10 Secrets of Today’s Most Productive People

Getting up early and exercising are two productivity tips that are evergreen. But new priorities have emerged over these past two years, and with them, new ways of getting things done. Here, 10 top industry leaders explain how they make time for family, nature, and larger societal goals.

[Photo: Christina Ebenezer]

Riz Ahmed

Actor, producer, musician, and activist

When Ahmed isn’t on set, he follows his own strict regimen. He’ll wake up in London by 7:30 a.m. and do a bit of breath work or meditation. He’ll then write until about noon—a screenplay or lyrics for an album. After a run or home workout with weights or resistance bands, he’ll eat lunch, then shift to calls and meetings, just as folks in New York are logging on for the day. “Working out, having a shower, cooking, that’s the transition” from writing to his business obligations, he says. “It burns off some of the frenetic energy.”

Read more about Riz Ahmed’s productivity secrets, and check out the Fast Company winter cover story about how Riz Ahmed is working to increase Muslim representation in film.


[Photo: Nora Lorek]

Fredrika Klarén

Head of sustainability, Polestar

“Sometimes I have to be the boring person in the room and say no to projects that might be popular, or look really good on Instagram, if they’re actually not having any impact. It also ensures that my team doesn’t get overworked.”

[Illustration: Dilek Baykara]

Anthony Fauci

Director of the National Institute of Allergy and Infectious Diseases; chief medical adviser to the President

“If you’ve accomplished what you need in the first eight minutes of a meeting, it’s on to the next thing. People love that because they know that I focus like a laser when I’m with them.”

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[Photo: Nik Antonio]

Luis von Ahn

Cofounder and CEO, Duolingo

“In the morning, I take five Duolingo lessons. I do three French lessons, one Portuguese lesson, and, of late, a Japanese lesson. It’s mostly to test out the product: My teams get reports from me at 6:30 a.m. every day.”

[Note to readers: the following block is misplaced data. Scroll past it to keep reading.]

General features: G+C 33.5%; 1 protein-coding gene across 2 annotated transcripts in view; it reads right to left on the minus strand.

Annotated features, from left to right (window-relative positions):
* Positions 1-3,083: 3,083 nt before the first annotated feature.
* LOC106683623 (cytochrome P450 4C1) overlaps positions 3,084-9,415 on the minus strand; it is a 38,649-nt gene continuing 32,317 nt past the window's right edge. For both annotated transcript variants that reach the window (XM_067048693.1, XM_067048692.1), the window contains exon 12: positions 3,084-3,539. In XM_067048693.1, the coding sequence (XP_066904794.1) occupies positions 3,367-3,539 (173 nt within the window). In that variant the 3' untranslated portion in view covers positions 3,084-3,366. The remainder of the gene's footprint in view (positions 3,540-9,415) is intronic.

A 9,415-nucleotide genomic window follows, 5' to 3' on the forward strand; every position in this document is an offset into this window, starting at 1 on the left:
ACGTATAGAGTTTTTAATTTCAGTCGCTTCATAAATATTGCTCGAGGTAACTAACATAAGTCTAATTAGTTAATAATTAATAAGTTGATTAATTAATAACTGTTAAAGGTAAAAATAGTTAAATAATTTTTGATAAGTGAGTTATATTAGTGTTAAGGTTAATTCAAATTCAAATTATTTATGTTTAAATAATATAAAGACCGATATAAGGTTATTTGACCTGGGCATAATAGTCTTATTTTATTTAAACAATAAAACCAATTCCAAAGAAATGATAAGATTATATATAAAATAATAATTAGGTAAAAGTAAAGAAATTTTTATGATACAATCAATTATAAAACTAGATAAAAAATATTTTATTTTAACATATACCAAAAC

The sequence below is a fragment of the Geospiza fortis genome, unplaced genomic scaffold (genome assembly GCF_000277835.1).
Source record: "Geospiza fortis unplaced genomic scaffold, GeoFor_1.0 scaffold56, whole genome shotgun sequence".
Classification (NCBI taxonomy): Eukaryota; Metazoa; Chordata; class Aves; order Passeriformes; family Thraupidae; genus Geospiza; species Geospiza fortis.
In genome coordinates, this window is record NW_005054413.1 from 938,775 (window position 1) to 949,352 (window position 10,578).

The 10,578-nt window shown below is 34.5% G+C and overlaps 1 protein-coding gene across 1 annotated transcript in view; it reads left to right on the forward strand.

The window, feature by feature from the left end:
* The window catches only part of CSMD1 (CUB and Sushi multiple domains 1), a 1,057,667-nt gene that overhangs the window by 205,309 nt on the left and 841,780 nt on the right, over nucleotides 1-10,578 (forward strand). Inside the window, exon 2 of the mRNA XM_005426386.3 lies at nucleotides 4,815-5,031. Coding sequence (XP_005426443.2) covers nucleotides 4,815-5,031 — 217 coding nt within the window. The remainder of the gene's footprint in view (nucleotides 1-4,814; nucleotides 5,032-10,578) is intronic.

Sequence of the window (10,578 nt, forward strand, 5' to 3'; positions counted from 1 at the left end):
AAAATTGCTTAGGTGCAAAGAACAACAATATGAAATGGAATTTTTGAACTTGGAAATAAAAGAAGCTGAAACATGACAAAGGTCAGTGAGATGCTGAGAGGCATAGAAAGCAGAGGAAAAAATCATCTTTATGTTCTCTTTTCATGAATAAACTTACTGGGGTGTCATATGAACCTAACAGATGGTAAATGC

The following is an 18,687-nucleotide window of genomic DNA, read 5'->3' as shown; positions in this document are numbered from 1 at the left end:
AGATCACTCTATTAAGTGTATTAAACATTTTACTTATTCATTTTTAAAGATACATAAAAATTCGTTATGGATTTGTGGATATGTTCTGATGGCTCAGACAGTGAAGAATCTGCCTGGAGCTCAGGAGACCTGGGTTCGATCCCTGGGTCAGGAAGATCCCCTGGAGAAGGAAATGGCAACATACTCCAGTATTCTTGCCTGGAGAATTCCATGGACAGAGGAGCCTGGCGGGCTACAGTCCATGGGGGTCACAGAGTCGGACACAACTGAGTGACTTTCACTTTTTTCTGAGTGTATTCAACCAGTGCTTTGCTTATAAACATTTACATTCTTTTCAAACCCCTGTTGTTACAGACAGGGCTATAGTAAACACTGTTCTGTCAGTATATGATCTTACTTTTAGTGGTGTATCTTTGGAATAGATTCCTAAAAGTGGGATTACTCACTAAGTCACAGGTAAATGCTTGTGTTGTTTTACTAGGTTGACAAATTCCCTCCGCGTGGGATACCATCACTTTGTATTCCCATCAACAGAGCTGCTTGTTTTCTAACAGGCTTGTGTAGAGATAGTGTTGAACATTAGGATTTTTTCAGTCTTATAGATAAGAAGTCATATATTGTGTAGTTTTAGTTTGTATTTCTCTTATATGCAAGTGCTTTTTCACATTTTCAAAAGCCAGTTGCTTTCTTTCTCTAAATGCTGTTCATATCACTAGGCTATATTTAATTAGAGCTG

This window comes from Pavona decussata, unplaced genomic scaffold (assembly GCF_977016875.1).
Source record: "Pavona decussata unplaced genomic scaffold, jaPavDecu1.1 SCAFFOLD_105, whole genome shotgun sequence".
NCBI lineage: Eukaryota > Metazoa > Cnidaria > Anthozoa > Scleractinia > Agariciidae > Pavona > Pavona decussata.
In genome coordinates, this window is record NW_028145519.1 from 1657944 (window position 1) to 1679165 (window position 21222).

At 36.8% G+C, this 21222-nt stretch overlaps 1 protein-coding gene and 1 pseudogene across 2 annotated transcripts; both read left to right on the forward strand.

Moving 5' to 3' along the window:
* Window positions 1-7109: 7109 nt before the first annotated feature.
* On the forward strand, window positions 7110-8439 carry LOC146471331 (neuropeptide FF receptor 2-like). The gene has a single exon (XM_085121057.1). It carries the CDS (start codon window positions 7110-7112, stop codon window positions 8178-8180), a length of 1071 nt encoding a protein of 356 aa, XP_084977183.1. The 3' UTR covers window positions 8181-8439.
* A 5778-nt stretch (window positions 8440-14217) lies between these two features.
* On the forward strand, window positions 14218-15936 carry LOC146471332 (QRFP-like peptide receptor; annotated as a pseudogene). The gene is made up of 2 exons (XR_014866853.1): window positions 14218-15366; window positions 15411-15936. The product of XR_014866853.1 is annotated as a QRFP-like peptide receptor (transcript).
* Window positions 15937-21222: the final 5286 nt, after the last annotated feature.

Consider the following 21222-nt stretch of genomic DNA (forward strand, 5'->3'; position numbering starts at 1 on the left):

[Illustration: German Gonzalez]

Candace Parker

Forward and center for the Chicago Sky; NBA analyst

“I don’t like to wake up and immediately start. I need a second. So I set my alarm for earlier so that I can lie in bed and just breathe. I’ll have my coffee in the morning, and then I’ll usually work out, then eat breakfast. I’m very big on the reward of things.”

[Photo: Jen Garcia; Stylist: Janice Angelica; hair: Moira Frazier; makeup: Jamie Lobel]

Quinta Brunson

Comedian, producer, and showrunner

“Productivity to me right now is about communicating to create a solution. It’s about articulating my ideas to larger groups of people and companies who may not get it right away. That’s often looked at as a bad thing, like, “Oh man, these people don’t get my ideas.” But what I’ve learned is that it just takes some expert-level communication to paint the picture for different people you’re working with.”

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[Illustration: German Gonzalez]

Grant Van Horn

Research engineer, Cornell Lab of Ornithology; lead researcher on the Merlin Bird ID app

“My best brainstorming time is not on a computer. If I’m deep in a problem—typically there’s some bug in the code and you really want to solve it—if I go on a bike ride, I’ll come back and quickly solve it, and then move on to productive work.”

[Photo: John Francis Peters]

David Bronner

CEO (Cosmic Engagement Officer), Dr. Bronner’s

“I’d say about two-thirds of my time is spent in a traditional CEO role—managing the company, making sure we’re rocking everything we need to rock. And the other third is dedicated to activism, which primarily nowadays is psychedelic integration [the process of incorporating what one experiences while under the influence of psychedelics into everyday life] and regenerative agriculture.”

[Illustration: Dilek Baykara]

Emily Ratajkowski

Model, author, entrepreneur, and actor

“Most of [My Body, a collection of personal essays published in early November] was written before I even had a book agent, so I wasn’t on deadline or anything, which was nice. I was extremely productive because I didn’t feel the pressure. I wasn’t aware of readers. The more self-aware you become, the harder it is to write. Once I sold the book and was on a deadline to finish it, it was much more difficult. I’d also had a baby, and was like, What have I done?”


Samsara Duffey

Forest Service forest fire lookout

“[Most days], I knit or do things that I can drop in a heartbeat to answer the radio. Around 4:30 p.m., the radio is still on, but in my head I kind of turn it off. If it’s nice, I go outside and listen to the birds or pick up a book. If I’m baking bread, that’s about the time I put it in the oven. Then that’s my dinner: bread with butter and honey on it.”